Original URL: http://www.theregister.co.uk/2008/03/13/web_development_needs_method/

Extreme Programming in risky position, says co-creator

End of opposition breeds challenge

By John K Waters

Posted in Software, 13th March 2008 11:02 GMT

As the celebrated 2.0 incarnation of the web lures an increasing number of organizations into the cloud, enterprise IT managers are warming to the quick-and-dirty capabilities of PHP, JavaScript, Perl, Python, and Ruby for developing database-driven web apps. And a new generation of tools is elevating scripters to the status of go-to guys for trimming development backlogs.

Of course, with "mainstream" comes "methodology," and we've reported here the very cogent arguments of Zend senior PHP engineer Eddo Rotman that webhead scripters who want to be taken seriously in the enterprise might find just what they need in agile development schemes.

Despite growing opportunity for adoption, though, one of the industry’s most popular agile methodologies, Extreme Programming, or XP, has reached a “risky” stage in its evolution.

That’s according to XP co-inventor Kent Beck who published his first book on XP eight years ago. The XP approach is mainstream now, but only in the sense that virtually no one is opposing it. It's accepted, but not to the extent of, say, the integrated development environment or open source software.

"We don't yet have the advantages of whole-hearted, widespread adoption," Beck told Reg Dev during a recent interview, "but we no longer have the disadvantages of a vigorous opposition, either. This is the stage at which an innovation can just die. Everyone says: 'Oh yeah we do that,' but they really don't, and there's not enough opposing energy to push them into really doing it."

XP is now one of the industry's most popular lightweight software development methodologies. With roots in the Smalltalk community, it's a system of practices that emphasizes such principles as collective code ownership and practices such as pair programming.

Smalltalk parallels

Beck, founder of the Three Rivers Institute and a speaker at QCon 2008 in London this week, sees Web 2.0 development as going through a phase - with its cowboy coders and "don't-fence-me-in" attitude - that is reminiscent of the early coder culture surrounding Smalltalk.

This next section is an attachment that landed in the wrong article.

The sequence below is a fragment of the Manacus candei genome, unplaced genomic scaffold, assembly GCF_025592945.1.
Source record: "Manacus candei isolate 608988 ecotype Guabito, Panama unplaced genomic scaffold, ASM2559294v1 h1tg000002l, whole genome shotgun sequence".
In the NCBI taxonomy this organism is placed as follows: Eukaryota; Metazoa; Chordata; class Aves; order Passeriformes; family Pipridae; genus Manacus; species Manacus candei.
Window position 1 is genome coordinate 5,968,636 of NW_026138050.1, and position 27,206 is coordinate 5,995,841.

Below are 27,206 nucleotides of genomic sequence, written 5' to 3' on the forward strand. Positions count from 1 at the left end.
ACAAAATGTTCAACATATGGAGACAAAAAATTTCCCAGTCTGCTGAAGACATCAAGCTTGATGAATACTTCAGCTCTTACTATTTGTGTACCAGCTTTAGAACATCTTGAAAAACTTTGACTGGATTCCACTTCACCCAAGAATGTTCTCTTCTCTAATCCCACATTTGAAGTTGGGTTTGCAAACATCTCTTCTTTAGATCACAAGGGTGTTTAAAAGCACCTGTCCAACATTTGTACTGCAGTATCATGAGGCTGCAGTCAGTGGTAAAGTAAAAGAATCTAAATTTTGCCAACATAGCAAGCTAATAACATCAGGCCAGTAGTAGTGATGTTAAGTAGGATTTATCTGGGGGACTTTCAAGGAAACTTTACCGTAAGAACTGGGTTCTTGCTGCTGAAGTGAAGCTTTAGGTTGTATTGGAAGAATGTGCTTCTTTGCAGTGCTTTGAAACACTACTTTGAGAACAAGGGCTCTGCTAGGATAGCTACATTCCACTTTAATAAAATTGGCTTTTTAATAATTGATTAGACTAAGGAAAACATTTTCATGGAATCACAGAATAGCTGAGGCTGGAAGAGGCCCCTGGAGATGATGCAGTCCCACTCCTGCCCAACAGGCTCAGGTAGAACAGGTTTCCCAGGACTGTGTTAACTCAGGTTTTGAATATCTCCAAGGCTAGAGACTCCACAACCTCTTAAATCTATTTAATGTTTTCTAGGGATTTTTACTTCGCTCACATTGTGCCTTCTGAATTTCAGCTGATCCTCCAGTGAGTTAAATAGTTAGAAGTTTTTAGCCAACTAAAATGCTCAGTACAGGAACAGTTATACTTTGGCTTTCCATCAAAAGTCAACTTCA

"In the early days of Smalltalk, you were supposed to have this Zen-like oneness with your program," Beck said. "If something was wrong, you would feel it somewhere in your body. That worked out about as well as you'd expect: okay, if you're working on small programs by yourself, but not so great when it comes to a bunch of people needing to deliver software to a bunch of other people over a long period of time."

Over the course of four or five years, the Smalltalk community lost its "I'm-an-artiste-who-needs-transparency" attitude, Beck said, and figured out that it needed at least some of the disciplines that were common in J2EE and C++ shops. Beck and others built some of the tools and mostly rediscovered the techniques necessary to do just that. SUnit, a precursor of JUnit, was one result.

Despite the growing popularity of the "quick and dirty" dynamic languages, Beck sees the cowboy coder as a dinosaur, a creature of a phase generally fading from the software development industry. Programmers today want the discipline, he said, and they're looking for ways to be more businesslike while retaining the technical excellence that underlies really top-notch execution.

The evolution of the current crop of dynamic languages "seems to me to be very much in that spirit," Beck said. "It's one of those things that just keep coming around. We [Smalltalk developers] forged ahead with a powerful new tool, shed the shackles of the past, and then realized that some of those shackles weren't shackles at all."

If that's true, it's a change that will be especially useful in the enterprise, where the byword is "sustainability".

Easy reading

"Your organization is going to spend a lot more on somebody - you or somebody else - reading what you're writing right now than they are ever going to spend on you writing it," according to Beck.

"You're going to read that code yourself 10 to 100 times for every time you write it, so it's worth taking the trouble to make it readable. You're going to modify it five times after you write it the first time, so it makes sense to make it easy to change. And because you can't predict the future, it doesn't make any sense to build a lot of stuff you don't need right away. These are unchanging principles of software development, and nothing about applying the words 'scripting' or 'model driven' or whatever the programming metaphor du jour happens to be changes any of that."

The basic principles of agile development haven't changed, either, but XP has evolved. The technical practices are more or less the same, but a number of XPers - Beck included - are less interested in them and more focused on the human aspects of the methodology.

"At this stage, it's not so much about how we can push these technical practices further," he said, "but how we can be more accountable. How can I work in a transparent way? How can I give everyone who needs information about my work the information they need? How can I take responsibility for the value of what I create?"®